French photojournalist Alain Keler began his career working for the Sygma and Gamma news agencies during the 1970s. Traveling constantly, he covered numerous events around the world, from the civil wars in El Salvador and Guatemala between 1979 and 1982, to the revolution in Iran in 1979, from the uprisings in Beijing in 1989 to the famine in Ethiopia in 1986. Recognized for his nerveless, immersive approach, he received several honors, such as the World Press Award and Grand Prix Paris Match du photojournalisme in 1986, as well as the The W. Eugene Smith Award in 1997. Alain Keler is a member of the MYOP collective.
Keler’s biggest drive has always been his desire to testify and in doing so, to give the people caught up in the seismic events of world history a face. His first monograph “Journal D’Un Photographe” was published this year and sees Keler revisiting his old contact sheets, mixing his professional and personal photography dating back to the very beginning of his career. The photos featured here are shot exclusively with the Leica M system, which he says delivers a “more personal” image. We spoke with Alain about his extensive career and the role photography plays in remembering the past.
I’ve read you quoted as saying, “Photography was my gateway to the world”. How did your photographic journey begin?
It all started at a very young age. My parents were not getting on too well. There was a noisy environment at home. I was very good in geography and would listen at night to an old short wave radio. It was fascinating to listen to so many different languages that I couldn’t understand. Then there was also the propaganda from USSR, in French, or Chinese. On this short wave radio, I could also listen to some incredible sounds, between the stations. It was as if they were being transmitted to me from outer space.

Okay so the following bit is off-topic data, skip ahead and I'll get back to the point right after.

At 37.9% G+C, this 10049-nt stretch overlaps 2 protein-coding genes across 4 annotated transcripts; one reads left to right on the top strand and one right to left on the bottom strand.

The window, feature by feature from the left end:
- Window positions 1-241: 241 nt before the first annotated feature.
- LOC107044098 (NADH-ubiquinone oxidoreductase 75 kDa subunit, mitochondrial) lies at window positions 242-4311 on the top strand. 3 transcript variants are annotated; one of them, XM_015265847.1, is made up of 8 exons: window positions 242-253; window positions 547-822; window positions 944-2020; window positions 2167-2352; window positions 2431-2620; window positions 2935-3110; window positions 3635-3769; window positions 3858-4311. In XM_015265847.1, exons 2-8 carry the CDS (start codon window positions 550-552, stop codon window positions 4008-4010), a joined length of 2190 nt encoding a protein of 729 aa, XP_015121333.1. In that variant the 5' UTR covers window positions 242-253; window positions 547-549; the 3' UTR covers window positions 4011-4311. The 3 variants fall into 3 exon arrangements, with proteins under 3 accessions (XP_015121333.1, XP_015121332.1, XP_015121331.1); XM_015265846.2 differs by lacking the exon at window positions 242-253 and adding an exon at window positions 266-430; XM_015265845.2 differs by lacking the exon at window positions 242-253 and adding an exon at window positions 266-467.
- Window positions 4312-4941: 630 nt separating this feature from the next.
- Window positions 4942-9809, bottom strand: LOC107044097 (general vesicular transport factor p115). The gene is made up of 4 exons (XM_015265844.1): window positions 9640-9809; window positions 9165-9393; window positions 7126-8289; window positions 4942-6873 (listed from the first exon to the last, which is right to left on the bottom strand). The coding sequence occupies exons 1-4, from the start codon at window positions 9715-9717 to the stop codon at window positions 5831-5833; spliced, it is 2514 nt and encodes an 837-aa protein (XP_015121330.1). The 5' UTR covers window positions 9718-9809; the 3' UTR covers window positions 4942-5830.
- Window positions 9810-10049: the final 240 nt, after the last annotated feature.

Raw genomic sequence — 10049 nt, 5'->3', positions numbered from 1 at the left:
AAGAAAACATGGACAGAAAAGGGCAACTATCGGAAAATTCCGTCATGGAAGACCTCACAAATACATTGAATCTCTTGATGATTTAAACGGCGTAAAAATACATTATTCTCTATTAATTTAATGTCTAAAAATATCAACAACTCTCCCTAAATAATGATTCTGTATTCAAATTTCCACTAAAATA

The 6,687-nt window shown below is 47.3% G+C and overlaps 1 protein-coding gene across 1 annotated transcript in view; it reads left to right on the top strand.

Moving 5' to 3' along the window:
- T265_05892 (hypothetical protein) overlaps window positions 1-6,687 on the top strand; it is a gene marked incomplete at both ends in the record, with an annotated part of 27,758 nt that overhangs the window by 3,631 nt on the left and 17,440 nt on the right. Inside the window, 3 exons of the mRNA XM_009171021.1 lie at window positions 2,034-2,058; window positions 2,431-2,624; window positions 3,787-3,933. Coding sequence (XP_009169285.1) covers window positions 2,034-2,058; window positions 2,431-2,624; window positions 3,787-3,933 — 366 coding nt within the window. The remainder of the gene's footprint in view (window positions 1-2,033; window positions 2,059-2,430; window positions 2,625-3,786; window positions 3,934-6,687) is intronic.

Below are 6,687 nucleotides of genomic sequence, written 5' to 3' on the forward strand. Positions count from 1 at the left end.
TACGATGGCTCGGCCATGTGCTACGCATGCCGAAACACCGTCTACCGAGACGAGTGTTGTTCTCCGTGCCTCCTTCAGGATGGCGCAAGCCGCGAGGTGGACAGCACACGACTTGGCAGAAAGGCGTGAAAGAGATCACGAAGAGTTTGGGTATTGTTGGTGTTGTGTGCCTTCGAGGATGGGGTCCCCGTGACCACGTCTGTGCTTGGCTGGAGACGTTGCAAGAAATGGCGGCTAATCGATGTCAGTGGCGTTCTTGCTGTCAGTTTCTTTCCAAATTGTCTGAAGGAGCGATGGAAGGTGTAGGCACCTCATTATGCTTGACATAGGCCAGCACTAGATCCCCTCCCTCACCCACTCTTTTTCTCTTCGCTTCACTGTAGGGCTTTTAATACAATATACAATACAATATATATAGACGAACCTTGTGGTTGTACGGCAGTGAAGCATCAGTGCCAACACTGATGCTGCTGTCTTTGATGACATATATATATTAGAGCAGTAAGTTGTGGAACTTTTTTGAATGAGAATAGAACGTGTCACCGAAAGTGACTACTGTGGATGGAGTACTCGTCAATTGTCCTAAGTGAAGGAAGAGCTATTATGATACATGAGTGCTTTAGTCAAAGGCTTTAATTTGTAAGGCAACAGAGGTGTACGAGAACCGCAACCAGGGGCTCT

When I was a little older I started to travel and I became interested in the news. I made newspaper cuttings from articles and photographs. I travelled in Asia and South-East Asia for a year and an half, taking photos. During this trip I met a young American woman, with whom I fell in love. Back in France, I worked as a courier, saving the money earned to buy a ticket to New York in 1971. For several years I did all kinds of work and finally I got my first assignment for a publishing house. I travelled for 3 months around Latin America taking pictures for language textbooks.
When did you start shooting with Leica? And how has your relationship to Leica cameras evolved over time?
With my first paycheck I bought the book “The World of Cartier-Bresson”. Then I became involved with the Soho photo gallery. There I bought my first Leica, an M3 with a 35 mm lens. I never stopped shooting with Leica, even when I became a photographer with the Sygma agency (later and back in Paris). Covering the news, we had to use telephoto and wide angle lenses with single-lens reflex cameras, but I always carried a Leica round my neck.
After the M3, which was broken by the police in Spain, I purchased a Leica M4 in New York. The pictures taken with the Leica were more personal than the ones taken with the SLR camera. However the photo editors of Sygma rarely chose them and, for my latest book “Journal D’Un Photographe”, I looked in my archives and I found a lot them, which I really like. Today I also shoot with the Leica M Monochrom, which brings me closer to film photography.
Some would argue that the role of the photojournalist is that of an objective observer, while others claim that photography is above all a subjective, personal act. What do you consider the role of the photojournalist to be?
The photojournalist should be an objective observer, at least officially. This is because their work is distributed to all sorts of media outlets, who have their own political or social beliefs and they can greatly differ from the photographer’s point of view. But it depends on their way of looking at the world. Anyway, what does this notion of objectivity even mean? In some cases it is very difficult not to take part when you witness injustice around you. I feel I fall into this category.
To what extent are your photos also a personal collection of memories?
I have a saying, “What remains of our memory if not a photograph” (que reste t-il de notre mémoire si ce n’est une photographie). Remember all these old family albums of our parents and grandparents. I think they were an extraordinary way of remembering the past. It was even a way of seeing people that we never had a chance to meet because they where gone before our time. This is definitely the strength of photography. These souvenirs will always be there, with us, for us and our children.
The thing about our memories is that they transform over time. The way we remember and relate to events of the past changes in light of our experiences thereafter. If each photo is a memory in itself, how does your relationship to your photos change over time?